I’ve received a variety of interesting comments and reactions regarding my March 2014 Editor’s Log entitled “Labor: Inhibitor To Growth?” That column discussed the ongoing shortage of skilled labor in the underground utilities/pipelines construction and rehabilitation industries. It created an interesting dialogue.
At a time when so many Americans are still seeking good jobs and careers, it is almost criminal that opportunities in the utility and pipeline industry go unrealized. One of the more frequent comments I’ve received is that too many young people today have the perception that working in these fields are low-class, blue-collar jobs. They feel entitled to a perceived high-class, white-collar career. As my father, and others, have said throughout the years, any job that pays the bills, puts food on the table and supports your family is a good job.
The truth is that not everyone is cut out for office work though the perception is that such a path is a better career choice. The underground infrastructure industry must get past these misconceptions and ill-conceived attitudes. A satisfying, solid career with good wages and benefits is desirable whether in the dirt or in a sky scraper. And for many parts of the country (the rust belt comes to mind), those kinds of jobs are worth their weight in gold. Of course, there are also a tremendous number of management and engineering careers available in our market.
Regardless, the struggle continues to attract and retain qualified personnel. Underground Construction will continue to address this issue.
One of the common complaints we hear as parents and grandparents is how our children have become too engrossed in the home and on-line video gaming world. Indeed, such video adventures permeate our society at every level. My four-year-old granddaughter can (and has) downloaded and filled my tablet with her games from all sources. She even knows the ones that require payment. She gets everything set-up and then asks grandpa for his password, hoping to sucker me with her sweet ways! My two-year-old grandson is not far behind. It is indeed a bold new, digital world for the young.
My grandchildren are natives to the new digital reality of our culture while older generations remain as immigrants to new technology, having to learn from scratch when needed, but rarely comprehending the digital technology to the degree of our younger counterparts.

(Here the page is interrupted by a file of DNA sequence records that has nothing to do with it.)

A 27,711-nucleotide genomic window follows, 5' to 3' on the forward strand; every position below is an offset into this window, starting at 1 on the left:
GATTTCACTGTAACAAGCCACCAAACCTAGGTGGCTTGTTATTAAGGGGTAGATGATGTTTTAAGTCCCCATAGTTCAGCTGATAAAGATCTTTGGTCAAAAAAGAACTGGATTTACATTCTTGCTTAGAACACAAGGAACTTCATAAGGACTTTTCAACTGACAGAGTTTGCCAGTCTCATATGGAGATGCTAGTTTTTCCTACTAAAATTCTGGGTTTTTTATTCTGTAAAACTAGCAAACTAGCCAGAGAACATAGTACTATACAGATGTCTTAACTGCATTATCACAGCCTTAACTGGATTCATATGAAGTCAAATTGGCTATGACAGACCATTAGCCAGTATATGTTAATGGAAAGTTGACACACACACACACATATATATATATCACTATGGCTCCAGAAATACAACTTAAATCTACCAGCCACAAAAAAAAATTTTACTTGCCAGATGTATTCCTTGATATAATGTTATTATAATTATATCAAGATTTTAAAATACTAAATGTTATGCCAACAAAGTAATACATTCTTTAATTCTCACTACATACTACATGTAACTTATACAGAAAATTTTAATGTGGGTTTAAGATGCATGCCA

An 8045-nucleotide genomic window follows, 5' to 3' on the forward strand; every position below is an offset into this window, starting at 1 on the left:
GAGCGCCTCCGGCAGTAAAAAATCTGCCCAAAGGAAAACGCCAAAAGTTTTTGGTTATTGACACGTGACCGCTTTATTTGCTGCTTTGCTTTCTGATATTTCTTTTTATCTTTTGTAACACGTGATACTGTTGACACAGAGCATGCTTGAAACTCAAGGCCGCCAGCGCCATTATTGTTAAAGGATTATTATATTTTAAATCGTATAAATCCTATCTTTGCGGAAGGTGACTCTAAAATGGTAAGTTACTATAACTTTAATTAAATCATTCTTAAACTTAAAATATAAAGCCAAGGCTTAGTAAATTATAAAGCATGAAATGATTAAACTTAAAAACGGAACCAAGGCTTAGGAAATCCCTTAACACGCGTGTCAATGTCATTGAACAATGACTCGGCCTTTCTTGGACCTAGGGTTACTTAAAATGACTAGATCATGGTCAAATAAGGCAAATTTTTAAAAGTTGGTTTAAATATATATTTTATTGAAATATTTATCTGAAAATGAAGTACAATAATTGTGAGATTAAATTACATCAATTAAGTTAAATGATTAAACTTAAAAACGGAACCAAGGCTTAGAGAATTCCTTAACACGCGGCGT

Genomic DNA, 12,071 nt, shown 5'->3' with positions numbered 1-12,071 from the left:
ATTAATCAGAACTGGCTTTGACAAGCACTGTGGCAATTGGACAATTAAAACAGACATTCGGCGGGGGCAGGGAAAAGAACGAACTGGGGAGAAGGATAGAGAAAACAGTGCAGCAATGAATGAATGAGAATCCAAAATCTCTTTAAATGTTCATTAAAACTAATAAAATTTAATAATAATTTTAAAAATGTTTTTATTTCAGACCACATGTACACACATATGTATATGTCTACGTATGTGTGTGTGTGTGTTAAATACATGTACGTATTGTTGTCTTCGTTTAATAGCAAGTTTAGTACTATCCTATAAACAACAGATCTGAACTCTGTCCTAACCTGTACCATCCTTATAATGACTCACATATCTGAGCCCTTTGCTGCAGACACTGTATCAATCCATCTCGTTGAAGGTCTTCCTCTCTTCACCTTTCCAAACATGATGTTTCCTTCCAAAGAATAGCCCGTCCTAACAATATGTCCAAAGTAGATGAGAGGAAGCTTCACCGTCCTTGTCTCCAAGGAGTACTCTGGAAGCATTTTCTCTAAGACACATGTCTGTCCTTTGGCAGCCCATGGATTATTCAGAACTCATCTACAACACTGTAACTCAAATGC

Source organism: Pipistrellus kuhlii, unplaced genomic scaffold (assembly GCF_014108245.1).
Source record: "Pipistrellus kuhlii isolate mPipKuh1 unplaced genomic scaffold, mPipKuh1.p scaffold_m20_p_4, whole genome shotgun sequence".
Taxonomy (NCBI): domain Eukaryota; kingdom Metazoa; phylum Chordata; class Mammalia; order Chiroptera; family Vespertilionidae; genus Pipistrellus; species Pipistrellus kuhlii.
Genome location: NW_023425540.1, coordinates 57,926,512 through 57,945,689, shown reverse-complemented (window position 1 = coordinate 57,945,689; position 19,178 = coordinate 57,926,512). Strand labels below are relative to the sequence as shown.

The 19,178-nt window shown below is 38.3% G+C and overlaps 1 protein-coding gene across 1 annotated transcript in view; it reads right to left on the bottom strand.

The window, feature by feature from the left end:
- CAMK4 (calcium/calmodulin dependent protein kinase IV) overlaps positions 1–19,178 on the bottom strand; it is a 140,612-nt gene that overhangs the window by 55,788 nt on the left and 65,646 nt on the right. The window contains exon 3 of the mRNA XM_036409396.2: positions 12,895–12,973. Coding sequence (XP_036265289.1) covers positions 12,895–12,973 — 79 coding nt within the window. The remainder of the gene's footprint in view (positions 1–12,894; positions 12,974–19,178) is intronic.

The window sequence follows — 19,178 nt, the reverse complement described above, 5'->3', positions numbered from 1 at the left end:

This situation, combined with labor shortages, has not been lost on machine manufacturers. One effective solution in addressing our industry’s dearth of qualified labor is with an aggressive automation program for traditional, big iron equipment.
At recent equipment introductions, I sensed a largely unspoken, yet obvious trend as improvements were announced: new equipment is more sophisticated yet easier to adapt for younger people who are adept of hand-eye coordination (via modern video games, etc.). The equipment is designed to make intuitive decisions. Modern telematics allow an employee to monitor all kinds of data while sitting behind a computer across the country. Such innovation dramatically reduces learning curves, error margins and broadens the scope of qualified job candidates.
Additionally, big iron today is designed to a very high degree of ergonomic comfort which makes operating heavy equipment much more tolerable. Combine that with the comfort zone of operating equipment in a manner not unlike what many have been doing for years with digital equipment, and you’ve got a much more attractive career for potential employees.
Automation has another beneficial component as well – safety. Anything manufacturers can do to put workers out of harm’s way is always a positive. For example, Vermeer now has track trenchers that can be operated by remote control, effectively removing operators from their traditional over-the-trench cab position. Similarly, Sharewell HDD’s Cleat system securely and quickly locks a drilling rig in place, avoiding unforeseen and sudden movement of the rig during drilling/pullback operations, increasing the safety factor for the operator dramatically. Time will tell if these innovations are as effective as traditional operations and gain wide-spread industry acceptance and support, but they are definitely a step in the right direction.
I’ve no doubt that the future of both equipment and the workforce will rely heavily on the ability of manufacturers to automate machinery and expedite the training curve.